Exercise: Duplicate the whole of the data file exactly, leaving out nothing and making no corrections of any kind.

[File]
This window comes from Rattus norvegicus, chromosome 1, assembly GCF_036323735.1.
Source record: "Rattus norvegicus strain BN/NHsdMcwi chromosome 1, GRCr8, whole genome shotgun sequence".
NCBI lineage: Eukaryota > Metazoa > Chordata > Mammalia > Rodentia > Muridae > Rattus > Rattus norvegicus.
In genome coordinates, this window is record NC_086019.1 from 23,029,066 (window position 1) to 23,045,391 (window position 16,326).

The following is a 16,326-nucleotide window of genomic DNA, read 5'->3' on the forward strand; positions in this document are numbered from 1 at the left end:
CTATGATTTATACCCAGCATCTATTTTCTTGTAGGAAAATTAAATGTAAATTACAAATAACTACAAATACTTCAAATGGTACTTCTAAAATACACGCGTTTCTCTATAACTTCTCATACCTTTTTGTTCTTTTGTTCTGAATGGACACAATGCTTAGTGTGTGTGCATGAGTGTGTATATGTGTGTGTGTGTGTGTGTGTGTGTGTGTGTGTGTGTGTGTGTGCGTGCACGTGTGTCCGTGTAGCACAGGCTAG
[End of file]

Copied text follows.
This window comes from Rattus norvegicus, chromosome 1, assembly GCF_036323735.1.
Source record: "Rattus norvegicus strain BN/NHsdMcwi chromosome 1, GRCr8, whole genome shotgun sequence".
NCBI lineage: Eukaryota > Metazoa > Chordata > Mammalia > Rodentia > Muridae > Rattus > Rattus norvegicus.
In genome coordinates, this window is record NC_086019.1 from 23,029,066 (window position 1) to 23,045,391 (window position 16,326).

The following is a 16,326-nucleotide window of genomic DNA, read 5'->3' on the forward strand; positions in this document are numbered from 1 at the left end:
CTATGATTTATACCCAGCATCTATTTTCTTGTAGGAAAATTAAATGTAAATTACAAATAACTACAAATACTTCAAATGGTACTTCTAAAATACACGCGTTTCTCTATAACTTCTCATACCTTTTTGTTCTTTTGTTCTGAATGGACACAATGCTTAGTGTGTGTGCATGAGTGTGTATATGTGTGTGTGTGTGTGTGTGTGTGTGTGTGTGTGTGTGTGTGTGCGTGCACGTGTGTCCGTGTAGCACAGGCTAG